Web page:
In the last few weeks, several news outlets like The New York Times and The Guardian have published provocative stories warning their readers that taking analgesics, like ibuprofen, can lead to the development of chronic back pain.
These articles relate to new research from an interdisciplinary team led by Luda Diatchenko and Jeffrey Mogil at McGill University, Canada, and Massimo Allegri at the Pain Therapy Service in Monza, Italy.
The new study was published in Science Translational Medicine on 11 May 2022.
The study shows that neutrophils drive a transient anti-inflammatory response that is protective against the transition from acute to chronic pain. Data in patients with low back pain (LBP) show that an anti-inflammatory immune response driven by neutrophils early after injury facilitates pain resolution.
The study goes on to show that inhibiting inflammatory responses after injury with non-steroidal inflammatory drugs (NSAIDs), like diclofenac, but not analgesics like gabapentin or morphine, prolongs pain resolution in rodents. Moreover, LBP patients who regularly take NSAIDs were almost twice as likely to develop chronic pain than those who did not.
“The media interpretation of this paper is that you shouldn’t take NSAIDs after injury, but this totally misses the exciting point of this paper. The take-home message is really that neuroimmune interactions, via neutrophils, act early after acute injury to resolve pain. From a therapeutic perspective, we can look to exploit that mechanism to help people stop transitioning [from acute] to chronic pain,” offered Ted Price from the University of Texas at Dallas, US, who was not a part of the study.
Gene expression changes drive pain recovery
The mechanism through which acute pain transitions to chronic pain, and how to stop it, is one of the biggest questions in pain research. Initially, Diatchenko and her colleagues set out to use transcriptomics to understand how a subset of patients with acute LBP develop chronic pain, while other people’s pain is resolved.
This initial study compared the transcriptomic analysis of blood samples in two groups of LBP patients – those who developed chronic pain, and those who recovered. Patients were separated into these two groups based upon their pain scores at the time of their first acute LBP episode, and their follow-up visit three months later.
The team then assessed the genome-wide transcriptomic differences in the blood samples of these two patient groups.
“We didn’t know what transcriptional differences we would find between these patient groups, but we thought we might identify a set of genes with increased expression among patients who developed chronic pain,” said first author Marc Parisien.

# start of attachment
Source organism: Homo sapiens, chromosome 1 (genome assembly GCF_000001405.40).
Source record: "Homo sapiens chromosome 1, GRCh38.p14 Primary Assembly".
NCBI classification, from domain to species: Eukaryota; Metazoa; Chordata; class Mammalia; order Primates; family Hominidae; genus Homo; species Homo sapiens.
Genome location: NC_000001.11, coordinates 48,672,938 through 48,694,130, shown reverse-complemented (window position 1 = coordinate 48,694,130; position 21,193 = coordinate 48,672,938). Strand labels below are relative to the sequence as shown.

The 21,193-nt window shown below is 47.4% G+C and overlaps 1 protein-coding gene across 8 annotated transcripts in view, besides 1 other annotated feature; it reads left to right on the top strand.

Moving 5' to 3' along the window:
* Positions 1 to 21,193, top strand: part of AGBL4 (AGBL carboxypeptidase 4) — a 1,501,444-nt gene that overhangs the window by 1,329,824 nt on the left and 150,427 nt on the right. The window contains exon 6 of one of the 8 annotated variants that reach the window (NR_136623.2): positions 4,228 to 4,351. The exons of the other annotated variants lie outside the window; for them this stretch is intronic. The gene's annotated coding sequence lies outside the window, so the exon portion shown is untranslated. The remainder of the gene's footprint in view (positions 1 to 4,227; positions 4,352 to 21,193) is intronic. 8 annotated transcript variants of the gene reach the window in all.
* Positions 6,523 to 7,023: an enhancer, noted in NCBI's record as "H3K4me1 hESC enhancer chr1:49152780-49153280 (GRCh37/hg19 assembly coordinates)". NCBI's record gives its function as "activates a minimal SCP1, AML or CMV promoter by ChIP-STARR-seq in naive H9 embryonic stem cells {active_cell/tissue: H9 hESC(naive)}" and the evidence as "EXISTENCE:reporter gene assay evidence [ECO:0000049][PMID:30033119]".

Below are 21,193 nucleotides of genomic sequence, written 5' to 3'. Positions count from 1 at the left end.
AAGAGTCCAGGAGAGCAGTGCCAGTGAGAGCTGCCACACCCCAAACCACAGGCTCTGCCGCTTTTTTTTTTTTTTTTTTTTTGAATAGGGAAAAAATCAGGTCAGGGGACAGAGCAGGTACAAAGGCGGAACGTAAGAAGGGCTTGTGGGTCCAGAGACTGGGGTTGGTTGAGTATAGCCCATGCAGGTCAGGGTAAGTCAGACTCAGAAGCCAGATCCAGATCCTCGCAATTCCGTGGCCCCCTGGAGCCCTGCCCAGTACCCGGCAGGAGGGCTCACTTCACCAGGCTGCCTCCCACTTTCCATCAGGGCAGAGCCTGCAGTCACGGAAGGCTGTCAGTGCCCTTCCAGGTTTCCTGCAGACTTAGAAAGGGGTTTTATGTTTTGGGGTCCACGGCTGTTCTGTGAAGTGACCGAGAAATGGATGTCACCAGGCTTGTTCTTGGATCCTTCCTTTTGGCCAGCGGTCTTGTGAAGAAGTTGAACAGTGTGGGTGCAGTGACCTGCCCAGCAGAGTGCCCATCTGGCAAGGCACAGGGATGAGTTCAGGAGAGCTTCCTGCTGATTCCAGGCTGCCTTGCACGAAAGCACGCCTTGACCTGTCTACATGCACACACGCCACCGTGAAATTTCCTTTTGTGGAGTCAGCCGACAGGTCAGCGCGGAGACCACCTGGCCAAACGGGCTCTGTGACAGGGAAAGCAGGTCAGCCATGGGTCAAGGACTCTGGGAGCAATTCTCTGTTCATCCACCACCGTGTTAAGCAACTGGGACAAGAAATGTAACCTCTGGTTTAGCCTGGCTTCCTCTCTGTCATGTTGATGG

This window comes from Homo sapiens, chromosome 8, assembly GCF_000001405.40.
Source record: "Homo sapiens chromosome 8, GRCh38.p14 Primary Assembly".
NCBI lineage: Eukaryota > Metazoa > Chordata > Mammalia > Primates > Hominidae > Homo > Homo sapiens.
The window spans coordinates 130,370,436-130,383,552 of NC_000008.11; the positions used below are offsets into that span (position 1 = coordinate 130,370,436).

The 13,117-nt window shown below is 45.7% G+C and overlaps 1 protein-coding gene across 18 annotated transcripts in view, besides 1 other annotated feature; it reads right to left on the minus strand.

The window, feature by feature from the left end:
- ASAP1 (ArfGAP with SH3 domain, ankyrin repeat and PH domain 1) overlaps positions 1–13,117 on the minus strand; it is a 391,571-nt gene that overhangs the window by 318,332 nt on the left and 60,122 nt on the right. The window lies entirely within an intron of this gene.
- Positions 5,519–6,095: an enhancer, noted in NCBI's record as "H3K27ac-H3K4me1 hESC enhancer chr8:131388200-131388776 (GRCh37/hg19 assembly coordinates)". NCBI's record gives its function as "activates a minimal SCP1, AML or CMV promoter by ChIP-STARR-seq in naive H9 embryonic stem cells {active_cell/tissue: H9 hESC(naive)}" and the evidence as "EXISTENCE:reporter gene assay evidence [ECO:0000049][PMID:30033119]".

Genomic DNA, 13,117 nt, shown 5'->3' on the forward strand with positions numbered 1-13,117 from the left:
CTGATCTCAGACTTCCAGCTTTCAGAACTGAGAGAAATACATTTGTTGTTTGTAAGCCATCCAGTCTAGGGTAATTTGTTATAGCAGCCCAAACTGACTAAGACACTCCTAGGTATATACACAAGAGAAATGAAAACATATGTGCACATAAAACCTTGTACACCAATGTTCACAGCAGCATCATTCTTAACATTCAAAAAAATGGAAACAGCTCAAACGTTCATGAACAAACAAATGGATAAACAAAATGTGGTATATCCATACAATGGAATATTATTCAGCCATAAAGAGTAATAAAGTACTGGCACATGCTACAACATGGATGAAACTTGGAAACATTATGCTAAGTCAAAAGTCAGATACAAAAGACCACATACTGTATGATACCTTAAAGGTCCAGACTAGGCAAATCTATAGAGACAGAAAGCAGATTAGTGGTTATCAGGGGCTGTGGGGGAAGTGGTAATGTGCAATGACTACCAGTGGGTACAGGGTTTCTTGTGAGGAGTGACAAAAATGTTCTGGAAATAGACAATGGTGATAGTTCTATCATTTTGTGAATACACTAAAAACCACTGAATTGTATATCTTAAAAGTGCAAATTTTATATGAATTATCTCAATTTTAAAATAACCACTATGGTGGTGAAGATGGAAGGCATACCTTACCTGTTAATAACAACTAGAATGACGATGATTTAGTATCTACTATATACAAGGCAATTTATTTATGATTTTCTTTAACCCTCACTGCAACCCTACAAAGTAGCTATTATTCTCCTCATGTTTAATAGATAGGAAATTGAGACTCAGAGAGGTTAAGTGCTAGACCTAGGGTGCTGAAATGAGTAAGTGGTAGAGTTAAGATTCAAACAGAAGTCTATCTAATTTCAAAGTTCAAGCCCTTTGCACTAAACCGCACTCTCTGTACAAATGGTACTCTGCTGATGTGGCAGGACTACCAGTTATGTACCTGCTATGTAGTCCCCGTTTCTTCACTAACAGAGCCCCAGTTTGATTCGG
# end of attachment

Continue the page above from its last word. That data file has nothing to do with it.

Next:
In fact, this transcriptomic analysis showed something completely different.
“We found that it was these patients with resolved pain that had all of the gene expression changes, not those [patients] who developed chronic pain. This was totally unexpected,” said Diatchenko.
When comparing gene expression changes from the initiation of acute pain to three months later, the team found no differentially expressed genes in these chronic pain patients. Conversely, recovered patients had more than 5,500 genes with a differential expression between the two timepoints.
“The transcriptomics data are very robust. If you dive into the dataset, there’s a lot of very interesting stuff about the immune response in pain recovery – a lot to keep the field busy,” said Price.
Neutrophils are the key to pain recovery
These data showed that the active regulation of biological processes was stimulating this recovery from an acute LBP episode, preventing the transition to chronic pain. However, which cell types, which molecular pathways, and which genes were being upregulated?
First, the team estimated the changes in cell-type populations from their transcriptomics data. They found that a variety of immune cells decreased over time, and the decline of neutrophils was the most prevalent.
Next, analyzing changes among biological pathways, as opposed to individual genes, allowed the team to detect which cellular processes were likely driving pain recovery. The most differentially expressed pathways among recovered patients were those related to cell activation and immune responses. Specifically, degranulation pathways driven by neutrophil activation displayed the largest changes in expression.
“Nobody thought much about neutrophils when we were starting this research. Neutrophils seem to be critically important at the very beginning of a pain episode to initiate the healing process. We don’t know the entire process yet, but we think it’s so massive that the whole immune system is involved,” commented Diatchenko.
Elucidating this mechanism further, the authors identified several individual genes that showed the largest changes in expression. Among these genes, S100A8 and S100A9 were the team’s top hits. In support of their findings to this point, S100 genes are neutrophil-specific, and critical for the development and regulation of inflammation.